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WILKINSBURG BOROUGH v. WILKINSBURG BOROUGH SCHOOL DISTRICT ET AL. (06/26/50)

THE SUPREME COURT OF PENNSYLVANIA


June 26, 1950

WILKINSBURG BOROUGH
v.
WILKINSBURG BOROUGH SCHOOL DISTRICT ET AL., APPELLANTS

Appeal, No. 46, March T., 1950, from order of Court of Common Pleas of Allegheny County, Jan. T., 1949, No. 2197, in case of The Borough of Wilkinsburg v. School District of Borough of Wilkinsburg et al. Order reversed.

COUNSEL

James E. Hindman, for appellants.

Herbert Patterson, for appellee.

Before Drew, C.j., Stern, Stearne, Jones and Bell, JJ.

Author: Stern

[ 365 Pa. Page 255]

OPINION BY MR. JUSTICE HORACE STERN

A borough is here seeking to compel a school district to collect a tax imposed by the borough on admissions to entertainments, including athletic events, conducted by the school district. We are not in agreement with the court below that the borough has any such statutory or other authority.

The Act of June 25, 1947, P.L. 1145, authorized boroughs and certain other political subdivisions to levy and collect, or provide for the levying and collection of, taxes on persons, transactions, occupations, privileges, subjects and personal property within their limits, provided that the object taxed was not then, nor thereafter became, subject to a state tax. Pursuant to that Act the Borough of Wilkinsburg passed an ordinance imposing

[ 365 Pa. Page 256]

    a tax upon the admission fee or privilege to attend any amusement at the rate of one cent on each ten cents or fraction thereof charged to the public by any producer, the tax to be paid by the person acquiring such privilege. The word "amusement" was defined by the ordinance to cover all forms of entertainment; the word "producer" was defined as meaning any person, co-partnership, association or corporation conducting a place of amusement. The ordinance required that a permit be obtained by the producer, that the producer should collect the tax and be liable to the borough as an agent thereof for its payment to the borough, and that the producer should make a report of the tax collected and pay the sum due into the borough treasury. There was a provision that any person, co-partnership, association or corporation failing, neglecting or refusing to comply with any of the terms or provisions of the ordinance should, upon conviction thereof, be sentenced to pay a fine of $100, and, in default of payment of said fine, be imprisoned for a period not exceeding 30 days.

The School District of the Borough of Wilkinsburg conducted a number of football games where admission fees were charged, but it refused to obtain a permit therefor or to collect the tax or to file a report to the borough of the amount collected. The borough brought an action in mandamus against the school district and the school directors to compel their compliance with the ordinance. Defendants filed an answer denying the authority of the borough to force them to perform the duties demanded. The court granted a motion of the borough for judgment on the pleadings and directed defendants to obtain the required permit, collect the tax, and report to the borough the amount of tax collected and due.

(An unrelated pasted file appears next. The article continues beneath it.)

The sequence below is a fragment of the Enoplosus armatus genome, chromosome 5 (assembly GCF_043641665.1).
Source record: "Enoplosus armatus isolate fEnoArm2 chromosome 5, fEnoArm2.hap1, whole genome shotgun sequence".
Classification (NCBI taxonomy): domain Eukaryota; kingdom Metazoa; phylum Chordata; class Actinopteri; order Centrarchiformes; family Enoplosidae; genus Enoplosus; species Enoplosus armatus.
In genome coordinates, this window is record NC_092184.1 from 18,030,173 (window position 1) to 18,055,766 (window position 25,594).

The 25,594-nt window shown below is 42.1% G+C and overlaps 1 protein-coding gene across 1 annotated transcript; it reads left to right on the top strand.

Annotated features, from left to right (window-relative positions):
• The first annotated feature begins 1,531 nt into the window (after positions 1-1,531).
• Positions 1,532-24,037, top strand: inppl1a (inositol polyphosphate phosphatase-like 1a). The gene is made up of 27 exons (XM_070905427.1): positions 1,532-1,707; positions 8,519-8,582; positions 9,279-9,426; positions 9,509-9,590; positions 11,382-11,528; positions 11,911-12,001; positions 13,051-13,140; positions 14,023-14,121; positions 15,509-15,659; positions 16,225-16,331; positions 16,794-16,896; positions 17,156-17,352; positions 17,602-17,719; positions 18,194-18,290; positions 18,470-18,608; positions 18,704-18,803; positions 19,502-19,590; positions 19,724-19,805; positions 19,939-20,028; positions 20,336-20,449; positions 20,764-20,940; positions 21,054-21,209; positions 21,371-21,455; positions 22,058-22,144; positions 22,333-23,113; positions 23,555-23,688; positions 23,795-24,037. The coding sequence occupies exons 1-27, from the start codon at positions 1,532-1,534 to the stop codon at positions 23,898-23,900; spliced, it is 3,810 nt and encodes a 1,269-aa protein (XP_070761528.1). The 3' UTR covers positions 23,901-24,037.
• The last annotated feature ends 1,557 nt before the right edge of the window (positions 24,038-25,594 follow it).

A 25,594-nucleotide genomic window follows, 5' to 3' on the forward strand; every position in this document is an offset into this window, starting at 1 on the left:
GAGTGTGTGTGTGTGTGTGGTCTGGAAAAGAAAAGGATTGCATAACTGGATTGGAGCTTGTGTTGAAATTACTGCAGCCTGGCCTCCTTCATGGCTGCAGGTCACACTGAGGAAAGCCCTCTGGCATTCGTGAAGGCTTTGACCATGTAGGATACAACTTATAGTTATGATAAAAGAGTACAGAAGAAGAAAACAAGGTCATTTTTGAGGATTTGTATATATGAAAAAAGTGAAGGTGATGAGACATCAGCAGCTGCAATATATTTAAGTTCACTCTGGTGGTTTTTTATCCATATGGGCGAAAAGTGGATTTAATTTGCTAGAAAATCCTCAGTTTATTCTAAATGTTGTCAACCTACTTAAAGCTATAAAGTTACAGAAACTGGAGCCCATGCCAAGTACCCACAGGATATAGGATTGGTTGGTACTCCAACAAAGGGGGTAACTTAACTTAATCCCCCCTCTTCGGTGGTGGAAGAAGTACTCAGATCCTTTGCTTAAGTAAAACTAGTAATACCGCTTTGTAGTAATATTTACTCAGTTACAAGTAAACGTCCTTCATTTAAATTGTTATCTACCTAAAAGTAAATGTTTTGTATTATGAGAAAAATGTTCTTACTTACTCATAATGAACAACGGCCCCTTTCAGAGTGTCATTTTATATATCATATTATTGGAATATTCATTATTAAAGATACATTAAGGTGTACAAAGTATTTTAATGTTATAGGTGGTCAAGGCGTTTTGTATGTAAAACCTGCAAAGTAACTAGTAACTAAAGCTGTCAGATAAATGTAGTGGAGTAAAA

There is no question as to the legality, under the authority granted by the Act of 1947, of the tax imposed

[ 365 Pa. Page 257]

    by the borough on the privilege of attending any amusement, or as to the right of the borough to compel all persons, co-partnerships, associations and corporations within its jurisdiction to act as its agents in collecting the tax: (Blauner's, Inc. v. Philadelphia, 330 Pa. 340, 347, 348, 198 A. 889, 892).Neither is there any question as to the right of the legislature to grant to a municipality the authority to impose a similar duty upon a coterminous school district. But certainly, if the legislature means to confer such a power, it must do so in clear and specific language. While a school district is not, of course, an independent sovereignty, it does constitute a body corporate, a quasi-municipal corporation, which is an agency of the Commonwealth for the performance of prescribed governmental functions, being created and maintained for the sole purpose of administering the Commonwealth's system of public education; the school directors, who receive no compensation for their time and labor, are appointed or elected to serve only that one public purpose: School District of the City of Erie v. Fuess, 98 Pa. 600, 606; Ford v. Kendall Borough School District, 121 Pa. 543, 547, 15 A. 812, 815; Briegel v. City of Philadelphia, 135 Pa. 451, 458, 19 A. 1038; Carlo v. Scranton School District, 319 Pa. 417, 418, 179 A. 561, 562; Meliodon v. Philadelphia School District, 328 Pa. 457, 459, 195 A. 905, 906; Commonwealth v. Pittsburgh School District, 343 Pa. 394, 396, 23 A.2d 496, 497; Rosenblit v. Philadelphia, 28 Pa. Superior Ct. 587, 593, 594. Without express statutory consent a municipality cannot impose upon the Commonwealth itself the duty of collecting a tax levied by the municipality (Marson v. Philadelphia, 342 Pa. 369, 375, 21 A.2d 228, 231) and by the same token it cannot, without express legislative permission, impose such a duty upon any other political subdivision or agency of the Commonwealth. While the Act of 1947 authorizes municipal bodies to

[ 365 Pa. Page 258]

    levy and collect certain taxes it does not in terms, or by any reasonable inference, grant them the power to compel another agency of the Commonwealth to collect such taxes for their benefit.

The order for the entry of judgment in favor of the Borough of Wilkinsburg is reversed at the costs of the borough, and the proceedings are dismissed.

Disposition

The order for the entry of judgment in favor of the Borough of Wilkinsburg is reversed at the costs of the borough, and the proceedings are dismissed.

19500626

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